But there has also been a reaction against consumerism – in terms of environmental awareness, with the campaign against plastic; and with people having less money to spend. Young people have shown more interest in buying experiences – such as live performance, escape rooms, and gaming events – than possessions; and there has also been a growth in sharing sites and upcyling. So where does is leave retail? And co-operative retail in particular?
Some societies – namely Chelmsford Star, Tamworth and the Channel Islands – still operate department stores. Radstock Co-operative is redeveloping its town centre Radco superstore which includes a food hall and non-food departments (electrical, clothing, shoes and homeware). But others have gone.
Related: Social media, new networks – ways to start a new wave of co-ops
In September 2015, Heart of England Co-operative announced the phased closure of all its non-food retail offerings over the following 12 months, across Nuneaton, Bedworth, Atherstone, Hinckley, Rugby and Leamington Spa.
“I knew the non-food business would be struggling because of online,” said Heart of England chief executive, Ali Kurji. “We could not compete with online because we were simply not large enough. It was a bitter pill to swallow but it had to be swallowed, otherwise the society could have been in difficulty going forward. Non-food is going to be challenging for everyone, particularly on the high street because the growth of online is phenomenal.”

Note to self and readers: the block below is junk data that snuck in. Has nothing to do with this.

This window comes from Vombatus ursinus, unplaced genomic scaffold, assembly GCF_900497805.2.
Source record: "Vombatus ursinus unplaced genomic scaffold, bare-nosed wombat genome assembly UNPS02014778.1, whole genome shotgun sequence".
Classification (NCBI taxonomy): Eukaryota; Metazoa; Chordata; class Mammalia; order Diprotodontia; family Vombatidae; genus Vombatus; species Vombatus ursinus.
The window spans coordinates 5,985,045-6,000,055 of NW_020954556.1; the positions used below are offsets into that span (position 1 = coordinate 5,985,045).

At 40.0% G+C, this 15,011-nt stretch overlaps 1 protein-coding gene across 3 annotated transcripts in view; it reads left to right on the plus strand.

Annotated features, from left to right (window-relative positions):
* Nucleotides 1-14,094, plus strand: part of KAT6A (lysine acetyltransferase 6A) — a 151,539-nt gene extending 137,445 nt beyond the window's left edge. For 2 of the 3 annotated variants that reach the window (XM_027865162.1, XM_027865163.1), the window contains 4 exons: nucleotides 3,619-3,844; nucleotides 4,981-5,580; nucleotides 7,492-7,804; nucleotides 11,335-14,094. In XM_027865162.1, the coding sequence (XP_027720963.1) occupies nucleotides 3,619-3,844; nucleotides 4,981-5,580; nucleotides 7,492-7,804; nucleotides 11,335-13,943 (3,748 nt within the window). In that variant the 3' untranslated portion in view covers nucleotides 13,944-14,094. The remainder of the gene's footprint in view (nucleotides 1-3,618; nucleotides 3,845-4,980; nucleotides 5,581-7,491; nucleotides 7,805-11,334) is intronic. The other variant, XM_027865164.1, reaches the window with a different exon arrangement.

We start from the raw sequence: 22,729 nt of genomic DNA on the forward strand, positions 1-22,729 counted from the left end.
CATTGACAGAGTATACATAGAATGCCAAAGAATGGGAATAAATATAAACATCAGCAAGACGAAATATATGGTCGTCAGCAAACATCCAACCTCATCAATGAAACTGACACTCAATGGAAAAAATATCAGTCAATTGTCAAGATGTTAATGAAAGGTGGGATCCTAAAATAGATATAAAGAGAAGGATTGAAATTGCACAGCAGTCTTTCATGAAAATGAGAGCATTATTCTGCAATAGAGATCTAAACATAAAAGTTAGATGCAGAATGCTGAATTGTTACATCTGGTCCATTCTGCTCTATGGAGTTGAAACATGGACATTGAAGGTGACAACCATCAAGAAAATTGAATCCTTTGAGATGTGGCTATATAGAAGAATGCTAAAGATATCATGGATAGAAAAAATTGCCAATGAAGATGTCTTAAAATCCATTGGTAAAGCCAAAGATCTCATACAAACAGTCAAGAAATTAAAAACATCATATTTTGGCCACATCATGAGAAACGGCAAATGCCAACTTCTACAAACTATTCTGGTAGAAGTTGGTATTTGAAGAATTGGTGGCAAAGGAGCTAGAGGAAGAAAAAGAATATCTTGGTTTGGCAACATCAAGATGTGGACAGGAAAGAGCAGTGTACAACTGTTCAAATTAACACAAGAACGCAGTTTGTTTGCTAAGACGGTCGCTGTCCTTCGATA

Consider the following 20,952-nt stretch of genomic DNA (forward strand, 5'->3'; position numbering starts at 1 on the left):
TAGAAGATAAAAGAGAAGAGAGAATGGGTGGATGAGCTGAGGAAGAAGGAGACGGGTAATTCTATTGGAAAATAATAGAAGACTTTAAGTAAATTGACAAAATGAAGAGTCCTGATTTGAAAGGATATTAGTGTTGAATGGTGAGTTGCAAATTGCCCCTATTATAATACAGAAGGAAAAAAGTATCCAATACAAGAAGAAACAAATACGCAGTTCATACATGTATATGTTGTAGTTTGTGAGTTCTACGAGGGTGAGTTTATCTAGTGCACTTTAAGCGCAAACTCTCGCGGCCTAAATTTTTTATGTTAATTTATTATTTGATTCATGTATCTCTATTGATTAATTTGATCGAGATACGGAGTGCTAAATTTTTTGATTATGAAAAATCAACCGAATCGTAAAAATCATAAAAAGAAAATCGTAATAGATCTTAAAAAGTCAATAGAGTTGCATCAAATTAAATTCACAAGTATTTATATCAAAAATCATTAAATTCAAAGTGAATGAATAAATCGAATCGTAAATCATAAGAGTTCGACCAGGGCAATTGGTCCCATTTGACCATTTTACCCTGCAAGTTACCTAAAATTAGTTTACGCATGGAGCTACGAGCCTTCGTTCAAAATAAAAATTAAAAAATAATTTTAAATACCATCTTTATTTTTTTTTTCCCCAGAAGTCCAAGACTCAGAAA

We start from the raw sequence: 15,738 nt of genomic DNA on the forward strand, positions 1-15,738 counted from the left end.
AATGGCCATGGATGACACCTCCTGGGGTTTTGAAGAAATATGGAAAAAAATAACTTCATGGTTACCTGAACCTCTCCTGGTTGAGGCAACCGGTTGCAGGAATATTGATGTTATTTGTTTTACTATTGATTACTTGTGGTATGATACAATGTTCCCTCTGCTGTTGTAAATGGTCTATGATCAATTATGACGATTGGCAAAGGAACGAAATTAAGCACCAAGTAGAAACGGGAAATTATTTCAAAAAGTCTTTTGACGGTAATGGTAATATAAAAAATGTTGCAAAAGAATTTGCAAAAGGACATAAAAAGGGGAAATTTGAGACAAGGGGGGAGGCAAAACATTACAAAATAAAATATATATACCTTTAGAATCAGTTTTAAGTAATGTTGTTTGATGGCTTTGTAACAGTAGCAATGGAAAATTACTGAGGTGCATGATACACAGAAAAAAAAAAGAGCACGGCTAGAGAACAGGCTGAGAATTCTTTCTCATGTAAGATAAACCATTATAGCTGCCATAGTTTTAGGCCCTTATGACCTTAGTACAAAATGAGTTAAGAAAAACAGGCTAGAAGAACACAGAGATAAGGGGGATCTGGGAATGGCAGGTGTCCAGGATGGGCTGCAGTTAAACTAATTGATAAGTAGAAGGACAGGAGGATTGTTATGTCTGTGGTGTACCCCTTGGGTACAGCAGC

Since then, Heart of England has moved its head office to Coventry and approved a multi-million pound investment programme to refurbish its food stores. And like other societies – including Chelmsford Star, Lincolnshire and Central England – reported a positive performance during the 2018 Christmas and New Year period.
But the retail experience must now reach beyond simple transactions, as Altus Group managing director, Guillaume Fiastre, noted: “The most successful retailers – the survivors – are learning to draw in their customers with the promise of a personalised experience. Technology makes that all possible but it still needs a strong human element.”
This human element is where co-operatives, with their roots in membership and community, already have an advantage. The Co-op Group’s Member Pioneer scheme and Central England’s member activities, for example, add a personal element to member experiences beyond traditional corporate social responsibility and charity partnerships.
This week, we’ve been posting online stories on how retailers and consumers are addressing some of these challenges in different ways. We’ve previewed next month’s Co-operative Retail Conference, and interviewed keynote speaker Steve Gill, of shopping tech specialists VME Co-op. There are case studies looking at ways forward for co-op retail – from innovations at the UK Co-op Group, and overseas at Coop Italia and Switzerland’s Coop, to the achievements in grassroots food democracy at Japanese consumer network Seikatsu and the Pioneers Pantry, a store in Rochdale which serves people in food poverty.